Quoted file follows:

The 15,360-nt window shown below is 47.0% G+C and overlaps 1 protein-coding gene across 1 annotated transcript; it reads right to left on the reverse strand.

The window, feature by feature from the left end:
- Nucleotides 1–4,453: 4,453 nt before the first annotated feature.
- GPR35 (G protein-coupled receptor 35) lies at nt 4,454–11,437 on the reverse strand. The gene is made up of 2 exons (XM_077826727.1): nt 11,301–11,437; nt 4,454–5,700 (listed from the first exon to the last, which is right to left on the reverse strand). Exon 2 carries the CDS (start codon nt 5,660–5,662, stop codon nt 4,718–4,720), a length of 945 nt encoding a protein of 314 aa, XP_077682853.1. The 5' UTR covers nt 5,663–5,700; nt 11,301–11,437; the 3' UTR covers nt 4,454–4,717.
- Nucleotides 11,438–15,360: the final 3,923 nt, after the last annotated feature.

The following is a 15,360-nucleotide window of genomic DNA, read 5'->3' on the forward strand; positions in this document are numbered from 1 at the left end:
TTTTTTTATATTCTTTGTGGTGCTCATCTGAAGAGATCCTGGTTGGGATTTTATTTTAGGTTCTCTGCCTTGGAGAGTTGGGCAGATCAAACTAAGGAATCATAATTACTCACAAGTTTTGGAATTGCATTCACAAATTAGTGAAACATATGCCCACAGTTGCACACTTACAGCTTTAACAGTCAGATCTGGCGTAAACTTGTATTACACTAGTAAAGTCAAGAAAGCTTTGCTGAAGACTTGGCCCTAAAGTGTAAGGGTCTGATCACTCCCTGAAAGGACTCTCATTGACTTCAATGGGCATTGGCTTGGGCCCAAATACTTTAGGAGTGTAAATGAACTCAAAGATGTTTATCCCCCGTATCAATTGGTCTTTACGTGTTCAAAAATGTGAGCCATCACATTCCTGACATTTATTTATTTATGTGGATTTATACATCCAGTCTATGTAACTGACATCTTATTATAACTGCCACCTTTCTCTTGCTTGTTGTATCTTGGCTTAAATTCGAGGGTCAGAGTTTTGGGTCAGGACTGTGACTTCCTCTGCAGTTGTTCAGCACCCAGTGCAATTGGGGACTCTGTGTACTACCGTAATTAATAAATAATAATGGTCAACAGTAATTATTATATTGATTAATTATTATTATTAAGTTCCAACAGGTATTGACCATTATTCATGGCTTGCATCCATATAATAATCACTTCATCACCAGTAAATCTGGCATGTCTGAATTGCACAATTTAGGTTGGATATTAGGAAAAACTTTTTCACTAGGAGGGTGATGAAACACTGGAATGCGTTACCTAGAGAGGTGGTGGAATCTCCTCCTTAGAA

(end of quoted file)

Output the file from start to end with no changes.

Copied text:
The 15,360-nt window shown below is 47.0% G+C and overlaps 1 protein-coding gene across 1 annotated transcript; it reads right to left on the reverse strand.

The window, feature by feature from the left end:
- Nucleotides 1–4,453: 4,453 nt before the first annotated feature.
- GPR35 (G protein-coupled receptor 35) lies at nt 4,454–11,437 on the reverse strand. The gene is made up of 2 exons (XM_077826727.1): nt 11,301–11,437; nt 4,454–5,700 (listed from the first exon to the last, which is right to left on the reverse strand). Exon 2 carries the CDS (start codon nt 5,660–5,662, stop codon nt 4,718–4,720), a length of 945 nt encoding a protein of 314 aa, XP_077682853.1. The 5' UTR covers nt 5,663–5,700; nt 11,301–11,437; the 3' UTR covers nt 4,454–4,717.
- Nucleotides 11,438–15,360: the final 3,923 nt, after the last annotated feature.

The following is a 15,360-nucleotide window of genomic DNA, read 5'->3' on the forward strand; positions in this document are numbered from 1 at the left end:
TTTTTTTATATTCTTTGTGGTGCTCATCTGAAGAGATCCTGGTTGGGATTTTATTTTAGGTTCTCTGCCTTGGAGAGTTGGGCAGATCAAACTAAGGAATCATAATTACTCACAAGTTTTGGAATTGCATTCACAAATTAGTGAAACATATGCCCACAGTTGCACACTTACAGCTTTAACAGTCAGATCTGGCGTAAACTTGTATTACACTAGTAAAGTCAAGAAAGCTTTGCTGAAGACTTGGCCCTAAAGTGTAAGGGTCTGATCACTCCCTGAAAGGACTCTCATTGACTTCAATGGGCATTGGCTTGGGCCCAAATACTTTAGGAGTGTAAATGAACTCAAAGATGTTTATCCCCCGTATCAATTGGTCTTTACGTGTTCAAAAATGTGAGCCATCACATTCCTGACATTTATTTATTTATGTGGATTTATACATCCAGTCTATGTAACTGACATCTTATTATAACTGCCACCTTTCTCTTGCTTGTTGTATCTTGGCTTAAATTCGAGGGTCAGAGTTTTGGGTCAGGACTGTGACTTCCTCTGCAGTTGTTCAGCACCCAGTGCAATTGGGGACTCTGTGTACTACCGTAATTAATAAATAATAATGGTCAACAGTAATTATTATATTGATTAATTATTATTATTAAGTTCCAACAGGTATTGACCATTATTCATGGCTTGCATCCATATAATAATCACTTCATCACCAGTAAATCTGGCATGTCTGAATTGCACAATTTAGGTTGGATATTAGGAAAAACTTTTTCACTAGGAGGGTGATGAAACACTGGAATGCGTTACCTAGAGAGGTGGTGGAATCTCCTCCTTAGAA